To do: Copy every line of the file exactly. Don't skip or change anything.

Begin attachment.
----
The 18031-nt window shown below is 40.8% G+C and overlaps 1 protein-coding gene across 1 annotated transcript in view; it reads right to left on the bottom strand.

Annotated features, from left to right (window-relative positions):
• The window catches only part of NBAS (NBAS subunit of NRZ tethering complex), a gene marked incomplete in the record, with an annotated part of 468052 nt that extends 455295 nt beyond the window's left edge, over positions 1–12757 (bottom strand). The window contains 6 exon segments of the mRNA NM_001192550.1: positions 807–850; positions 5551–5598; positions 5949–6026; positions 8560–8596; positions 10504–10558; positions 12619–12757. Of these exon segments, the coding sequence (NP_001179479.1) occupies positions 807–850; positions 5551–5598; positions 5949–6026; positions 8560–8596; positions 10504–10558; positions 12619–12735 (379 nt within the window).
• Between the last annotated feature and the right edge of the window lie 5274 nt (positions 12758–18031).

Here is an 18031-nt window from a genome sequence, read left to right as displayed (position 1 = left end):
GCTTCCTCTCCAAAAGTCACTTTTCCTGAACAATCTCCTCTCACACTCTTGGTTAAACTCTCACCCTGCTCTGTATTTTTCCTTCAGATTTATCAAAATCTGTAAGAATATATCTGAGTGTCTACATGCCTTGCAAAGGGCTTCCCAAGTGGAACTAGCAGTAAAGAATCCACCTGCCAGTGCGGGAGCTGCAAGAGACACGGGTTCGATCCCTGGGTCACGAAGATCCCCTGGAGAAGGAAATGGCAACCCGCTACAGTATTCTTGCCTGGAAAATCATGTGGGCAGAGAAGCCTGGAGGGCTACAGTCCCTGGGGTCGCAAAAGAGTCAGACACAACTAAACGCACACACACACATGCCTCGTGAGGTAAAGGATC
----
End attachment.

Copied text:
The 18031-nt window shown below is 40.8% G+C and overlaps 1 protein-coding gene across 1 annotated transcript in view; it reads right to left on the bottom strand.

Annotated features, from left to right (window-relative positions):
• The window catches only part of NBAS (NBAS subunit of NRZ tethering complex), a gene marked incomplete in the record, with an annotated part of 468052 nt that extends 455295 nt beyond the window's left edge, over positions 1–12757 (bottom strand). The window contains 6 exon segments of the mRNA NM_001192550.1: positions 807–850; positions 5551–5598; positions 5949–6026; positions 8560–8596; positions 10504–10558; positions 12619–12757. Of these exon segments, the coding sequence (NP_001179479.1) occupies positions 807–850; positions 5551–5598; positions 5949–6026; positions 8560–8596; positions 10504–10558; positions 12619–12735 (379 nt within the window).
• Between the last annotated feature and the right edge of the window lie 5274 nt (positions 12758–18031).

Here is an 18031-nt window from a genome sequence, read left to right as displayed (position 1 = left end):
GCTTCCTCTCCAAAAGTCACTTTTCCTGAACAATCTCCTCTCACACTCTTGGTTAAACTCTCACCCTGCTCTGTATTTTTCCTTCAGATTTATCAAAATCTGTAAGAATATATCTGAGTGTCTACATGCCTTGCAAAGGGCTTCCCAAGTGGAACTAGCAGTAAAGAATCCACCTGCCAGTGCGGGAGCTGCAAGAGACACGGGTTCGATCCCTGGGTCACGAAGATCCCCTGGAGAAGGAAATGGCAACCCGCTACAGTATTCTTGCCTGGAAAATCATGTGGGCAGAGAAGCCTGGAGGGCTACAGTCCCTGGGGTCGCAAAAGAGTCAGACACAACTAAACGCACACACACACATGCCTCGTGAGGTAAAGGATC